Wednesday, July 24, 2013

Keeping it Hidden

Kiruv'd? Hide your BT status!
     Once upon a time, when I decided to uproot my secular life and become a ba'al teshuva (newly religious Jew,) I was strongly advised by an orthodox woman (who had been, decades before, a BT--ba'al teshuva,) that I should never, ever tell anyone that I was not always religious. "Tell them you're from out of town," she advised. "But don't tell them you're a BT." Of course, in my naivete, I privately laughed at this advice. I'm proud of my background, I thought to myself. I have no regrets, I'm not ashamed of anything I've done.
     Fast forward to the present time. I was researching material on the topic of what happens after kiruv workers convince the non-orthodox to take on an ultra-orthodox lifestyle. (Again, I'm talking about ultra-orthodoxy--meaning any orthodoxy that is past modern orthodoxy in observance and stringency.) I found a lot of interesting material on what those who become orthodox can expect, and much of what they can expect is kept well-hidden from new inductees during the process of becoming frum (religious.) I've included links to some pretty interesting articles, each highlighting different aspects of post-outreach ultra-orthodoxy. From how children of BTs are treated, to how FFB's [frum from birth--those who were born orthodox to orthodox parents] really feel about interacting with BTs, to the stresses of an orthodox lifestyle, to how communities enmeshed in kiruv-work are forgetting about their own community members, I've tried to create a montage of perspectives on what often happens once a person commits to an ultra-orthodox lifestyle. I hope that you'll take the time to click on the included links, and read the articles and the comments for greater insight.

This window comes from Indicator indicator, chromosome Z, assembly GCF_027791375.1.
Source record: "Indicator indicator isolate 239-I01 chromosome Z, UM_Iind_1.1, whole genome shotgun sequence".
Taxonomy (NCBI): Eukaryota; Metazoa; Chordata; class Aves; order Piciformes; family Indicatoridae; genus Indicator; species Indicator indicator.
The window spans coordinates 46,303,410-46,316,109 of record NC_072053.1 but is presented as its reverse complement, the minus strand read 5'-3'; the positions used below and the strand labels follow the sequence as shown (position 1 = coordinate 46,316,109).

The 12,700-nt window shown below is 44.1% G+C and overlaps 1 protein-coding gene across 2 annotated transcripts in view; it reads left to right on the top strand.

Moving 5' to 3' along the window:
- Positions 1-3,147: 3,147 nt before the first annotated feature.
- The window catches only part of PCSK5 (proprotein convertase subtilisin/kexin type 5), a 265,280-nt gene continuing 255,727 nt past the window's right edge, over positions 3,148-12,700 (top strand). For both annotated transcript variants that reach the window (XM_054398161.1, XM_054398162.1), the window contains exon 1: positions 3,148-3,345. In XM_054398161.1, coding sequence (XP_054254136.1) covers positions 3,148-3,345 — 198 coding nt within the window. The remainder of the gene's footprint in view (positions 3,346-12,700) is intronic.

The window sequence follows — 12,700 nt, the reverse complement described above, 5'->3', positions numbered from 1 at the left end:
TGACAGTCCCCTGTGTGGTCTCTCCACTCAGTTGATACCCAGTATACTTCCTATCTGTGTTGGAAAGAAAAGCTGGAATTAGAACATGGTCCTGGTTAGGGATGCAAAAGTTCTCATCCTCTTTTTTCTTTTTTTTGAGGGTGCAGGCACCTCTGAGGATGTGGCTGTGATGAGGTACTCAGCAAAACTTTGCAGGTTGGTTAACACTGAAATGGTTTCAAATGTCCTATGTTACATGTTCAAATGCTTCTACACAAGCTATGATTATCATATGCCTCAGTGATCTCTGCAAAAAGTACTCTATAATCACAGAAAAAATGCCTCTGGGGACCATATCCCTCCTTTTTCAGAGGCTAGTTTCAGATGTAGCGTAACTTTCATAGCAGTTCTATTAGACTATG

Rabbi Yakov Horowitz reprinted Catriel Sugarman's article from The Jewish Voice and Opinion, entitled "The Yeshiva World and the Children of Baalei Teshuva: The Ugly Secret," sparking a huge number of comments. Sugarman makes the interesting point that while the newly religious may think they have been fully accepted into a community, they very often find that once they have children, their kids face discrimination in school, social settings, and even later on, when it comes to getting married. Often such innocent-sounding questions on school applications for incoming students asking about the family's history, require the checking off of the box next to the term "ba'al teshuva," and for how long. These students are often treated as social pariahs, snubbed by both teachers and fellow students, regardless of how long the parents have studied Judaism in formal settings. Rare is it that the child of BTs is treated well, the article mentions, although there are exceptions, for instance, if the family is very wealthy and can contribute substantially to the school. The article provides accounts of bullying suffered by children, due only to their BT status in the community. What kiruv professionals failed to tell the parents they brought into orthodoxy was that despite teaching that a BT is considered higher up for having left the secular world and taken on the obligations of the orthodox world, BTs in the orthodox world are often treated poorly and have extremely low status.
     Sugarman's article isn't the only place that you can read about the plight of those who get past kiruv and become orthodox. A 2005 article on the Jewish Worker blog entitled "A Baal Teshuva's Fate in the Haredi World" discusses an explanation made by a woman married to the son of a ba'al teshuva. The problem, which is expressed in various articles around the internet, is that because BTs retain contact with their non-orthodox family and friends, they put the frum [orthodox] community at risk of being influenced towards a secular lifestyle, thus justifying the exclusion and alienation of the very people they worked so hard to make frum. She stated that a relative in education explained the low status and discrimination faced by BTs and their children this way: